of this, the prince did not lift the stick again, and still shouting, “Blackguards! … fill up the road …” he ran to his room.

Princess Marya and Mademoiselle Bourienne stood, waiting for the old prince before dinner, well aware that he was out of temper. Mademoiselle Bourienne’s beaming countenance seemed to say, “I know nothing about it, I am just the same as usual,” while Princess Marya stood pale and terrified with downcast eyes. What made it harder for Princess Marya was that she knew that she ought to act like Mademoiselle Bourienne at such times, but she could not do it. She felt, “If I behave as if I did not notice it, he’ll think I have no sympathy with him. If I behave as if I were depressed and out of humour myself, he’ll say (as indeed often happened) that I’m sulky …” and so on.

The prince glanced at his daughter’s scared face and snorted.

“Stuff!” or perhaps “stupid!” he muttered. “And the other is not here! they’ve been telling tales to her already,” he thought, noticing that the little princess was not in the dining-room.

“Where’s Princess Liza?” he asked. “In hiding?”

“She’s not quite well,” said Mademoiselle Bourienne with a bright smile; “she is not coming down. In her condition it is only to be expected.”

“H’m! h’m! kh! kh!” growled the prince, and he sat down to the table. He thought his plate was not clean: he pointed to a mark on it and threw it away. Tihon caught it and handed it to a footman. The little princess was quite well, but she was in such overwhelming terror of the prince, that on hearing he was in a bad temper, she had decided not to come in.

“I am afraid for my baby,” she said to Mademoiselle Bourienne; “God knows what might not be the result of a fright.”

The little princess, in fact, lived at Bleak Hills in a state of continual terror of the old prince, and had an aversion for him, of which she was herself unconscious, so completely did terror overbear every other feeling. There was the same aversion on the prince’s side, too; but in his case it was swallowed up in contempt. As she went on staying at Bleak Hills, the little princess became particularly fond of Mademoiselle Bourienne; she spent her days with her, begged her to sleep in her room, and often talked of her father-in-law, and criticised him to her.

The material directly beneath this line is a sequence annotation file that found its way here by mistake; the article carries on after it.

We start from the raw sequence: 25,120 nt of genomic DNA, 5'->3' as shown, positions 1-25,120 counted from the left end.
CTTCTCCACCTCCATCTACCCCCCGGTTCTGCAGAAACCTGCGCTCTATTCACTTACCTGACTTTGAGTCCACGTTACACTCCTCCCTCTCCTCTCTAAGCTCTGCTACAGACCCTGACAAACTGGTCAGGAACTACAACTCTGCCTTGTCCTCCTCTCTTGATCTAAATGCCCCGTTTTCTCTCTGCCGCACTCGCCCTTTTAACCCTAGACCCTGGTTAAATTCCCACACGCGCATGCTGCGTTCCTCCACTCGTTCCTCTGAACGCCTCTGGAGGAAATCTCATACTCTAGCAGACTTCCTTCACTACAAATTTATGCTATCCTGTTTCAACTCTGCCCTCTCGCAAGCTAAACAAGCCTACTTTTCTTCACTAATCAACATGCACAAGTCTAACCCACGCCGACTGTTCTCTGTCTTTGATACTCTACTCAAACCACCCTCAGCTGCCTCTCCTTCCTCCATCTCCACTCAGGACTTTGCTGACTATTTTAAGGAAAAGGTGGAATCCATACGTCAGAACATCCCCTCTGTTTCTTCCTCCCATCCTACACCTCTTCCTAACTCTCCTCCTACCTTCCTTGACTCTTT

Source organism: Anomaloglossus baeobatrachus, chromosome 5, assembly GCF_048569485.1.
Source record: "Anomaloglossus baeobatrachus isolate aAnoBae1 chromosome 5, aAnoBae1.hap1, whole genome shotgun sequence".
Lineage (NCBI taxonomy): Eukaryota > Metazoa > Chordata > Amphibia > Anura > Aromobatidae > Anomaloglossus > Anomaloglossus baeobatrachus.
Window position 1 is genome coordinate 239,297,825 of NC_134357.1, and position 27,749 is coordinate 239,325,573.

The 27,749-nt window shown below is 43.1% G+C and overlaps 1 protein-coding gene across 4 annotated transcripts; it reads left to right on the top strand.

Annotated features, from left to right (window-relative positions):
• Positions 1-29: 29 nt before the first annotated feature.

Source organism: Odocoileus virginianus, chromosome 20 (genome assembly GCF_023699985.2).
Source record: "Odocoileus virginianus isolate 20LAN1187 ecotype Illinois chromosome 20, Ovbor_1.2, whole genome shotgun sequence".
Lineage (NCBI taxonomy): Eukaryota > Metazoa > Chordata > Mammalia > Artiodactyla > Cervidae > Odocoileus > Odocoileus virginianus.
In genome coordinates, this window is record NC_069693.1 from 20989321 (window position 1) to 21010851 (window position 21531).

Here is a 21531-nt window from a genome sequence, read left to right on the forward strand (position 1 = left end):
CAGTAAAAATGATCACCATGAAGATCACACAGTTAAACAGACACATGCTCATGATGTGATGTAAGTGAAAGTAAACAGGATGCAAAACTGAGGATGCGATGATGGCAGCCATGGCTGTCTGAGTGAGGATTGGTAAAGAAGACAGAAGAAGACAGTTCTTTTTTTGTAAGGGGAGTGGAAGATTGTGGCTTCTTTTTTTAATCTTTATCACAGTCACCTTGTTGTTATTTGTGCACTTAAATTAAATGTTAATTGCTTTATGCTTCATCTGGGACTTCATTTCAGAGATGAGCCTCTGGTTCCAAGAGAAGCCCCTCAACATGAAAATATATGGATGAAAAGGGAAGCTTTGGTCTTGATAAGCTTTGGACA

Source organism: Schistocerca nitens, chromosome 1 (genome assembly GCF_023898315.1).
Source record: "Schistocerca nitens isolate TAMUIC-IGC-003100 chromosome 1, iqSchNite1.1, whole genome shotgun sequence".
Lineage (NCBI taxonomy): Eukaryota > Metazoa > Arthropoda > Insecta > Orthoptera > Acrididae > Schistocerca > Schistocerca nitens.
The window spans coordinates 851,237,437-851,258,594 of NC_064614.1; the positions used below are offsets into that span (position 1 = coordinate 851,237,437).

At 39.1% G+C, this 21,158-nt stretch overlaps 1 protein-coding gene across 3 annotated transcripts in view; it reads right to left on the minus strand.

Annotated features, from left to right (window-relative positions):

“We have company coming, prince,” said Mademoiselle Bourienne, her rosy fingers unfolding her dinner- napkin. “His excellency Prince Kuragin with his son, as I have heard say?” she said in a tone of inquiry.

“H’m! … his excellence is an upstart. I got him his place in the college,” the old prince said huffily. “And what his son’s coming for, I can’t make out. Princess Lizaveta Karlovna and Princess Marya can tell us, maybe; I don’t know what he’s bringing his son here for. I don’t want him.” And he looked at his daughter, who turned crimson.

“Unwell, eh? Scared of the minister, as that blockhead Alpatitch called him to-day?”

Non, mon père.”

Unsuccessful as Mademoiselle Bourienne had been in the subject she had started, she did not desist, but went on prattling away about the conservatories, the beauty of a flower that had just opened, and after the soup the prince subsided.

After dinner he went to see his daughter-in-law. The little princess was sitting at a little table gossiping with Masha, her maid. She turned pale on seeing her father-in-law.

  By PanEris using Melati.

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